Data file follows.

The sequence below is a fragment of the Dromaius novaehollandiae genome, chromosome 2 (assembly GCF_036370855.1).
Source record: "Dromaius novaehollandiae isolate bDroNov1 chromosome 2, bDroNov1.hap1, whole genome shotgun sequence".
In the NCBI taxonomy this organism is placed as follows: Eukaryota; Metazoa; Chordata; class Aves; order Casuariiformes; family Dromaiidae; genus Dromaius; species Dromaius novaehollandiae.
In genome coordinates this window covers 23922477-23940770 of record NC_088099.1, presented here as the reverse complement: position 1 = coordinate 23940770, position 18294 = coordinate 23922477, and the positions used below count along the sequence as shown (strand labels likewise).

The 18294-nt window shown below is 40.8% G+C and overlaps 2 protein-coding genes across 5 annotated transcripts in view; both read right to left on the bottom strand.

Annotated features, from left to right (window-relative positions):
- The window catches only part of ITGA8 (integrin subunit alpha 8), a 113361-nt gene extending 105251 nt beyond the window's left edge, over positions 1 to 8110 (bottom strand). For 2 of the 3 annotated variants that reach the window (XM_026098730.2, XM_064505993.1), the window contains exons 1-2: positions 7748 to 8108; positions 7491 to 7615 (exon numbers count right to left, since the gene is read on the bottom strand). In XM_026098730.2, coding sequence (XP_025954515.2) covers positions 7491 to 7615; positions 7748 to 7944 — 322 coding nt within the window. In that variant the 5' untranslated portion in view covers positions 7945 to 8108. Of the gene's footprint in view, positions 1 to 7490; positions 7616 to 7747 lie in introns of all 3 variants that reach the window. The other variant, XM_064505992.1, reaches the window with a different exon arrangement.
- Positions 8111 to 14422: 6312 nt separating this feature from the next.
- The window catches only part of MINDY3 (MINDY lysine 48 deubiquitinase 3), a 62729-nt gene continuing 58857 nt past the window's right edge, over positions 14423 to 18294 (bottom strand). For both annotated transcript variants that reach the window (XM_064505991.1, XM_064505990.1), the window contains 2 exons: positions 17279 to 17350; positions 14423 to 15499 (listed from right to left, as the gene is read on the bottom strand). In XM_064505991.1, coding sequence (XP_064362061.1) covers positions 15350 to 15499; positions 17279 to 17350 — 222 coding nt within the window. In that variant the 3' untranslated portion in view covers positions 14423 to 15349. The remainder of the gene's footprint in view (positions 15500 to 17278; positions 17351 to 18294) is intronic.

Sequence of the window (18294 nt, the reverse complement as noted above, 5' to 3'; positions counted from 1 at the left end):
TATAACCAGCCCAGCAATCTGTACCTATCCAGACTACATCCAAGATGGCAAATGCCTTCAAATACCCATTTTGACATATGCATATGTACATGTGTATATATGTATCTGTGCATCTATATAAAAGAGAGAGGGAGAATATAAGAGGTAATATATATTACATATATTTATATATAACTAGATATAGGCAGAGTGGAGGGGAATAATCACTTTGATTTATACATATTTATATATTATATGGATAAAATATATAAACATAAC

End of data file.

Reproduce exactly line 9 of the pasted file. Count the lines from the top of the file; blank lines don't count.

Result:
- The window catches only part of MINDY3 (MINDY lysine 48 deubiquitinase 3), a 62729-nt gene continuing 58857 nt past the window's right edge, over positions 14423 to 18294 (bottom strand). For both annotated transcript variants that reach the window (XM_064505991.1, XM_064505990.1), the window contains 2 exons: positions 17279 to 17350; positions 14423 to 15499 (listed from right to left, as the gene is read on the bottom strand). In XM_064505991.1, coding sequence (XP_064362061.1) covers positions 15350 to 15499; positions 17279 to 17350 — 222 coding nt within the window. In that variant the 3' untranslated portion in view covers positions 14423 to 15349. The remainder of the gene's footprint in view (positions 15500 to 17278; positions 17351 to 18294) is intronic.